A single-center retrospective analysis of data from an endocrinology clinic in Turkey provides insight into an apparent increase in diagnoses of idiopathic central precocious puberty.
New research from Turkey details a concerning increase in the number of diagnoses of central precocious puberty during the COVID-19 pandemic compared to prepandemic periods.
A single-center analysis of patients presenting to an endocrinology clinic in Turkey, results of the study indicate more than twice as many girls were diagnosed with idiopathic central precocious puberty from April 2020-March 2021 than during the 2 years preceding the pandemic.
“This study’s findings suggest that the number of girls diagnosed with idiopathic central precocious puberty during the 1-year study period during the pandemic was more than double that of any of the previous 3 years” wrote investigators.
Among the multitude of nuances that have accompanied life during the COVID-19 pandemic has been the delays in care and the ripple effect it has caused. This has manifested in the form of regular appointments being cancelled or missed, neglecting to seek care for adverse events, and missed diagnoses. With this in mind, Sezer Acar, MD, and Behzat Ökhan, MD, both of the Division of Pediatric Endocrinology at Dr. Behçet Uz Children’s Education and Research Hospital in Izmir, Turkey, sought to assess how diagnosis of idiopathic central precocious puberty may have differed during the COVID-19 pandemic as compared with periods prior to the pandemic.
To do so, investigators designed their study to compare demographic, anthropometric, and clinical characteristics of idiopathic central precocious puberty patients diagnosed during a one-year period of the COVID-19 pandemic with the characteristics of patients diagnosed during the same period in the previous three-years. Using data from the pediatric endocrinology at Dr. Behçet Uz Children’s Education and Research Hospital, the study compared data from patients diagnosed from April 2020-March 2021 to those diagnosed from April 2017-March 2020.
A total of 124 patients, all girls, received a diagnosis of idiopathic central precocious puberty from April 2017-March 2021. From April 2017-March 2018, 19 patients were diagnosed. From April 2018-March 2019, 22 patients were diagnosed. From April 2019-March 2020, 25 patients were diagnosed. During the pandemic period, 58 patients were diagnosed.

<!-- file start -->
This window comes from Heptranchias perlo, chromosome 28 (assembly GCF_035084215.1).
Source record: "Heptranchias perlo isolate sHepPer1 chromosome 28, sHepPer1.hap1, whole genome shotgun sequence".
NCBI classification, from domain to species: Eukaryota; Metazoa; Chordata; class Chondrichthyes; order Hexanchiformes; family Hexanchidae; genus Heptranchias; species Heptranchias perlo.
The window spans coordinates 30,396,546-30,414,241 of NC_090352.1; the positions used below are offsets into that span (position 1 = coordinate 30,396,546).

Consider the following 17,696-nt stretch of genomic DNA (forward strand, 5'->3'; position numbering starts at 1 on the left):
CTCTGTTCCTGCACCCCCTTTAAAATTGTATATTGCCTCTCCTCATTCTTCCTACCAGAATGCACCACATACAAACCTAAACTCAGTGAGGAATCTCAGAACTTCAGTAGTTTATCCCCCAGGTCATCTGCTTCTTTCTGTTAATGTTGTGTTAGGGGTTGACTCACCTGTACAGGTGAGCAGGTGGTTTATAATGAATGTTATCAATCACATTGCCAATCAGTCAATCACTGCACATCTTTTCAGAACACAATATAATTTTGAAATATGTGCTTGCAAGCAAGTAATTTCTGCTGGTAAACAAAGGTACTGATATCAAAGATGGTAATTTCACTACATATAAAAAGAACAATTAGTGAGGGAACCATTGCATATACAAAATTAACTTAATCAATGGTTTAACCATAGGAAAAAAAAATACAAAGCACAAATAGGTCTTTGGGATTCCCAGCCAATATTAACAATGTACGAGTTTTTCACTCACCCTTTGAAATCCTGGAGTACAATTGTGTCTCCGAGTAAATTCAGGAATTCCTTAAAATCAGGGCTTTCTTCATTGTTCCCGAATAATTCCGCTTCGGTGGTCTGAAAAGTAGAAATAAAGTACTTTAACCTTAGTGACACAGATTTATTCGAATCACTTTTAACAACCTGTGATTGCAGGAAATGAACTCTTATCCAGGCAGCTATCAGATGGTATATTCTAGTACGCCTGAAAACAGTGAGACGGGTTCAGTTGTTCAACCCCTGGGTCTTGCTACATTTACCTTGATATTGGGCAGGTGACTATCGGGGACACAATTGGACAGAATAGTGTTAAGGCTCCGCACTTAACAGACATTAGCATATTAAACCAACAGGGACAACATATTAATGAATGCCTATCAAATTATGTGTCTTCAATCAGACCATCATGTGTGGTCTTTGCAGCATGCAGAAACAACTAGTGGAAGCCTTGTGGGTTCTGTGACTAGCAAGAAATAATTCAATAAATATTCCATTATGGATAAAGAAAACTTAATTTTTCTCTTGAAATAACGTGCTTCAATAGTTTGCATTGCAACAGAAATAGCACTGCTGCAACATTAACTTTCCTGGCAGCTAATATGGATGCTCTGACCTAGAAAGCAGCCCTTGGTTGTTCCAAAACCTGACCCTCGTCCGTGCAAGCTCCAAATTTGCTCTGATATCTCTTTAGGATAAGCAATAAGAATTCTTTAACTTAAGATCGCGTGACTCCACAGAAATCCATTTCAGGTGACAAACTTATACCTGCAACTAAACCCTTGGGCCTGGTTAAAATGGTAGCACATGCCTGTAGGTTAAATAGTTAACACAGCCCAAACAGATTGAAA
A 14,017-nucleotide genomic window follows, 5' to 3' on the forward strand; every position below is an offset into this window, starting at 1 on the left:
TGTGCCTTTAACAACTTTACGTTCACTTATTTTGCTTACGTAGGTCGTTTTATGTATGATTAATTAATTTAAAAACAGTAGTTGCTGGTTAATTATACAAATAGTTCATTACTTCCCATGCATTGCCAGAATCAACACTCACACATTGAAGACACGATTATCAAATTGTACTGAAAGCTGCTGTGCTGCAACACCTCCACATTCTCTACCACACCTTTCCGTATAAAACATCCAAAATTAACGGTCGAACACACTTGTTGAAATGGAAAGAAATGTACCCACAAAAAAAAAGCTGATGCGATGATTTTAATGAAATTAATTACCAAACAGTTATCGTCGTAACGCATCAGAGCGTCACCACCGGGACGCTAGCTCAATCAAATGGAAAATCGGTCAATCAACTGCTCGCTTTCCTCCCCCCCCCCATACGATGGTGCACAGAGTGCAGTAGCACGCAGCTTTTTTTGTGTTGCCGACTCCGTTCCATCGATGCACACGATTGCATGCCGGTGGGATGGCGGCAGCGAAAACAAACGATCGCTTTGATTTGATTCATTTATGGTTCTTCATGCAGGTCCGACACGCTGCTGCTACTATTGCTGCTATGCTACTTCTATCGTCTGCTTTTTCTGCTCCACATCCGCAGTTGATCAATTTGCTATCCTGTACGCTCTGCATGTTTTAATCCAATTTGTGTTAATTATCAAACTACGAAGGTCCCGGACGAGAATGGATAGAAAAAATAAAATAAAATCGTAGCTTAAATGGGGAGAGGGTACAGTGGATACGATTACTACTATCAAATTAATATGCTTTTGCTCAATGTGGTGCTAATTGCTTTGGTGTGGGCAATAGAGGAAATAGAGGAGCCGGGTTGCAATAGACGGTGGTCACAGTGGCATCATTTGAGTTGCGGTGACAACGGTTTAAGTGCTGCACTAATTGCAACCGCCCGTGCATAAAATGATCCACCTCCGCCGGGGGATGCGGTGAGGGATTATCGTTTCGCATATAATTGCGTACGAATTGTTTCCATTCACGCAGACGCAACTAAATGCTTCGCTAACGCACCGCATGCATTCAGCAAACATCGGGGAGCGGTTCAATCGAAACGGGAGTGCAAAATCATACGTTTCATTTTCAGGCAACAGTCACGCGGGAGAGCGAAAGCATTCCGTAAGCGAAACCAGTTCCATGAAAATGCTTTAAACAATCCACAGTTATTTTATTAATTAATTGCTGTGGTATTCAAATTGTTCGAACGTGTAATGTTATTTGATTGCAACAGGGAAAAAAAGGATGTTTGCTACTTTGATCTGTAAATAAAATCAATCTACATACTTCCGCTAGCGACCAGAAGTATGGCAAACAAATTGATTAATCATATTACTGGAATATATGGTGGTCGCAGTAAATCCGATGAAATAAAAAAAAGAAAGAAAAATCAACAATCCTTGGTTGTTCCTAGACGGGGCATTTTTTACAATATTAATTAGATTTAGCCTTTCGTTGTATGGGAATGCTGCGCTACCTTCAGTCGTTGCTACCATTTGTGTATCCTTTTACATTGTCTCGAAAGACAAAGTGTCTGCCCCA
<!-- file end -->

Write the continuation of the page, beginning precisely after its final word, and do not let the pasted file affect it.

Upon analysis, results suggested age at diagnosis, weight standard deviation score (SDS), height SDS, body mass index (BMI) SDS, Tanner stage, bone age, bone age/chronological age, frequency of rapidly progressive or accelerated puberty, and frequency of obesity were similar among those diagnosed during the pandemic and those diagnosed prior to the pandemic (P <.05).
Investigators point out their findings were in line with a pair of recent studies detailing an increase in the frequency of central precocious puberty and an acceleration of pubertal progression in girls after the start of lockdowns during the COVID-19 pandemic. However, unlike those studies, the current study did not report a significant increase in BMI SDS compared to the prepandemic period, which investigators suggest indicate factors other than increased BMI could play a role in the increased diagnosis.
In their conclusion, investigators noted the need for further studies to understand the impact of the COVID-19 pandemic on diagnosis of central precocious puberty and how other factors associated with the pandemic may have influenced risk of central precocious puberty.
“The results of our single-center retrospective study suggest that during the lockdown imposed due to the COVID-19 pandemic, there was a numerical increase in the diagnosis of idiopathic central precocious puberty in girls. Prospective multicenter studies are needed to confirm the increased incidence of central precocious puberty and to investigate potential contributing factors,” investigators wrote.
This study, “Increased frequency of idiopathic central precocious puberty in girls during the COVID-19 pandemic: preliminary results of a tertiary center study,” was published in the Journal of Pediatric Endocrinology and Metabolism.